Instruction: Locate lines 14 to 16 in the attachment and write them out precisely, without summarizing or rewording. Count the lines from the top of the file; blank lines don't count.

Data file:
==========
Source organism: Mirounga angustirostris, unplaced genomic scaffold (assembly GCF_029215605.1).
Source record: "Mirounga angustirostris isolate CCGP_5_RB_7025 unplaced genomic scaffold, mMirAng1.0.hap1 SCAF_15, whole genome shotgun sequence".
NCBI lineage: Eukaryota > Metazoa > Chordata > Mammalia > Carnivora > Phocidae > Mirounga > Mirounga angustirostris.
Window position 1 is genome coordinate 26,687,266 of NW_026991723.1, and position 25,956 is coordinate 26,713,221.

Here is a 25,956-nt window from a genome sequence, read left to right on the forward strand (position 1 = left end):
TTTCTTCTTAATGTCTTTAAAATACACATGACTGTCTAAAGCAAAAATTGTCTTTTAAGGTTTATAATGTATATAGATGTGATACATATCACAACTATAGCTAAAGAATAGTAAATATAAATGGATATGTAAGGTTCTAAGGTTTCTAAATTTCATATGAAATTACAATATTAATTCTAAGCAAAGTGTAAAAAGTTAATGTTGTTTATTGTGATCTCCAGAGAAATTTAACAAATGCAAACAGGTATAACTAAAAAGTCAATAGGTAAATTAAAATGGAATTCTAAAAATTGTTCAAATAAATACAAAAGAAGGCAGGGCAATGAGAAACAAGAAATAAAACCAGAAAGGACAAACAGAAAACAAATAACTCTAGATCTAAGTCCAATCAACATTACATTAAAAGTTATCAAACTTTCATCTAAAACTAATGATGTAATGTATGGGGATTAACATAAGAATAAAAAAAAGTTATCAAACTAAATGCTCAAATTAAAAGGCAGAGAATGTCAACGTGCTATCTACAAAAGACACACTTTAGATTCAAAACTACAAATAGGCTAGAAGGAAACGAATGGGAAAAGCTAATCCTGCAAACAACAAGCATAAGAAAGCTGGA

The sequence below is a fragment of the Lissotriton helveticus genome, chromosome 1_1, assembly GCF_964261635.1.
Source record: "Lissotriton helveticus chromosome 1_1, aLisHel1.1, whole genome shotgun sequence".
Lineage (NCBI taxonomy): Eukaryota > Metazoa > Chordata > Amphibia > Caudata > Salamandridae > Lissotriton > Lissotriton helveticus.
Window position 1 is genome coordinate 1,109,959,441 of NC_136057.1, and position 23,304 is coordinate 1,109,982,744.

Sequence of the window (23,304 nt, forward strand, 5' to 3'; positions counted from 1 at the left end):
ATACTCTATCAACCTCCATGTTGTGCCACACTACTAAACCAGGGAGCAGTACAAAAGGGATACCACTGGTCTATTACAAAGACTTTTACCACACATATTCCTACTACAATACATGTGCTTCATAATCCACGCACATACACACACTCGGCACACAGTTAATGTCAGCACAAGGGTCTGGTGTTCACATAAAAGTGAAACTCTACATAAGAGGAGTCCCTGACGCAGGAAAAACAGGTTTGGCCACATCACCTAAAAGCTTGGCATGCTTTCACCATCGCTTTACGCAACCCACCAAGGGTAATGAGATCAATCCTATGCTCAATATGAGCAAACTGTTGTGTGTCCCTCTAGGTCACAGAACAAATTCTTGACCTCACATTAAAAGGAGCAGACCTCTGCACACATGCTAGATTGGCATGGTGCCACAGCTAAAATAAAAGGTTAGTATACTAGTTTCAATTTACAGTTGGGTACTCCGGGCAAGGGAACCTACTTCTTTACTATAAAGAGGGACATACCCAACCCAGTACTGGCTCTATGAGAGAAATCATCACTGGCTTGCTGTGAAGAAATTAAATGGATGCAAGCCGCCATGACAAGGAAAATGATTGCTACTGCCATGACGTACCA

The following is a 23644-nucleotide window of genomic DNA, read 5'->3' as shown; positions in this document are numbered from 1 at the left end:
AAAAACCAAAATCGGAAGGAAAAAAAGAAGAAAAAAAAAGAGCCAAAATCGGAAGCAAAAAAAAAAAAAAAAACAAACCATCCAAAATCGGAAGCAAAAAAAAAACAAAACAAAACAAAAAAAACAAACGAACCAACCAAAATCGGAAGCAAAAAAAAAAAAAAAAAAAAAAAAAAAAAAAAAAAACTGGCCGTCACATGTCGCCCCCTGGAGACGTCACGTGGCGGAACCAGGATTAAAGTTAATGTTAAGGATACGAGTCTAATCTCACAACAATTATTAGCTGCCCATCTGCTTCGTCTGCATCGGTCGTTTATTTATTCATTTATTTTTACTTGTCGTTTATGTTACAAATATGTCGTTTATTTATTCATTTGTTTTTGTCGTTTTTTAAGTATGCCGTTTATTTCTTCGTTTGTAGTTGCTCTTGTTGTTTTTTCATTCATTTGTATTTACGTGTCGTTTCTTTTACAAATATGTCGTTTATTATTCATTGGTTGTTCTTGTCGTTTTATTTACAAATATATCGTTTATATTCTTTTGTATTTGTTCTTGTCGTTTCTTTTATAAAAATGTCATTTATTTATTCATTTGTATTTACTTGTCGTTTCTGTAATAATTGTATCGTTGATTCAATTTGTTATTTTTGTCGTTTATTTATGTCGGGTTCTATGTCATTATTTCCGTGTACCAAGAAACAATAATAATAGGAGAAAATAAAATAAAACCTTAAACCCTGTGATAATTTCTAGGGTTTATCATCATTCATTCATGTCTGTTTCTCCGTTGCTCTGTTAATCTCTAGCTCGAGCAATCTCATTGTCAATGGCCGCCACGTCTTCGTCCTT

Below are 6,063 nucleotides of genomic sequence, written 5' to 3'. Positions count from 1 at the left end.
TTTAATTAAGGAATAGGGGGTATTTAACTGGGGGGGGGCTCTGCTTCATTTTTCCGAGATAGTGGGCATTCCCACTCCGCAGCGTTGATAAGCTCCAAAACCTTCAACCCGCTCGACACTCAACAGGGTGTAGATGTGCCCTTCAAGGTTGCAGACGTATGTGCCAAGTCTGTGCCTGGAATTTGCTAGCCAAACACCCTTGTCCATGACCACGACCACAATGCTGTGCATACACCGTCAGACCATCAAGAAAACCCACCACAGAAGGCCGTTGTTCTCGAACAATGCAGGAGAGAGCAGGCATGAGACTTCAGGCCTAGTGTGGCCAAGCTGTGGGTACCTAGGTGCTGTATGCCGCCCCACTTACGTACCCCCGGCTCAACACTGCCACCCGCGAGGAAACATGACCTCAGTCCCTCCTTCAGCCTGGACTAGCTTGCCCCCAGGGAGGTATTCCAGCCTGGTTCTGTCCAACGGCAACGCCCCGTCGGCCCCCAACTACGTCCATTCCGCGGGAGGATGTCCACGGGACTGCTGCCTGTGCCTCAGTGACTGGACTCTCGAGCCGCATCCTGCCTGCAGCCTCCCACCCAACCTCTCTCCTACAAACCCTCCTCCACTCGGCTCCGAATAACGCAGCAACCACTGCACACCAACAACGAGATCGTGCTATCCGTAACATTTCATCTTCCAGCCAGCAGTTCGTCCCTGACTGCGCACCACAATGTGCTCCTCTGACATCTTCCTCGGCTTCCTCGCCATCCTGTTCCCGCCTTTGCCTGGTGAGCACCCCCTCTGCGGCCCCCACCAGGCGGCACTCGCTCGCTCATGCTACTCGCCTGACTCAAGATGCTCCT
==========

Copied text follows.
AAAAACCAAAATCGGAAGGAAAAAAAGAAGAAAAAAAAAGAGCCAAAATCGGAAGCAAAAAAAAAAAAAAAAACAAACCATCCAAAATCGGAAGCAAAAAAAAAACAAAACAAAACAAAAAAAACAAACGAACCAACCAAAATCGGAAGCAAAAAAAAAAAAAAAAAAAAAAAAAAAAAAAAAAAACTGGCCGTCACATGTCGCCCCCTGGAGACGTCACGTGGCGGAACCAGGATTAAAGTTAATGTTAAGGATACGAGTCTAATCTCACAACAATTATTAGCTGCCCATCTGCTTCGTCTGCATCGGTCGTTTATTTATTCATTTATTTTTACTTGTCGTTTATGTTACAAATATGTCGTTTATTTATTCATTTGTTTTTGTCGTTTTTTAAGTATGCCGTTTATTTCTTCGTTTGTAGTTGCTCTTGTTGTTTTTTCATTCATTTGTATTTACGTGTCGTTTCTTTTACAAATATGTCGTTTATTATTCATTGGTTGTTCTTGTCGTTTTATTTACAAATATATCGTTTATATTCTTTTGTATTTGTTCTTGTCGTTTCTTTTATAAAAATGTCATTTATTTATTCATTTGTATTTACTTGTCGTTTCTGTAATAATTGTATCGTTGATTCAATTTGTTATTTTTGTCGTTTATTTATGTCGGGTTCTATGTCATTATTTCCGTGTACCAAGAAACAATAATAATAGGAGAAAATAAAATAAAACCTTAAACCCTGTGATAATTTCTAGGGTTTATCATCATTCATTCATGTCTGTTTCTCCGTTGCTCTGTTAATCTCTAGCTCGAGCAATCTCATTGTCAATGGCCGCCACGTCTTCGTCCTT

Below are 6,063 nucleotides of genomic sequence, written 5' to 3'. Positions count from 1 at the left end.
TTTAATTAAGGAATAGGGGGTATTTAACTGGGGGGGGGCTCTGCTTCATTTTTCCGAGATAGTGGGCATTCCCACTCCGCAGCGTTGATAAGCTCCAAAACCTTCAACCCGCTCGACACTCAACAGGGTGTAGATGTGCCCTTCAAGGTTGCAGACGTATGTGCCAAGTCTGTGCCTGGAATTTGCTAGCCAAACACCCTTGTCCATGACCACGACCACAATGCTGTGCATACACCGTCAGACCATCAAGAAAACCCACCACAGAAGGCCGTTGTTCTCGAACAATGCAGGAGAGAGCAGGCATGAGACTTCAGGCCTAGTGTGGCCAAGCTGTGGGTACCTAGGTGCTGTATGCCGCCCCACTTACGTACCCCCGGCTCAACACTGCCACCCGCGAGGAAACATGACCTCAGTCCCTCCTTCAGCCTGGACTAGCTTGCCCCCAGGGAGGTATTCCAGCCTGGTTCTGTCCAACGGCAACGCCCCGTCGGCCCCCAACTACGTCCATTCCGCGGGAGGATGTCCACGGGACTGCTGCCTGTGCCTCAGTGACTGGACTCTCGAGCCGCATCCTGCCTGCAGCCTCCCACCCAACCTCTCTCCTACAAACCCTCCTCCACTCGGCTCCGAATAACGCAGCAACCACTGCACACCAACAACGAGATCGTGCTATCCGTAACATTTCATCTTCCAGCCAGCAGTTCGTCCCTGACTGCGCACCACAATGTGCTCCTCTGACATCTTCCTCGGCTTCCTCGCCATCCTGTTCCCGCCTTTGCCTGGTGAGCACCCCCTCTGCGGCCCCCACCAGGCGGCACTCGCTCGCTCATGCTACTCGCCTGACTCAAGATGCTCCT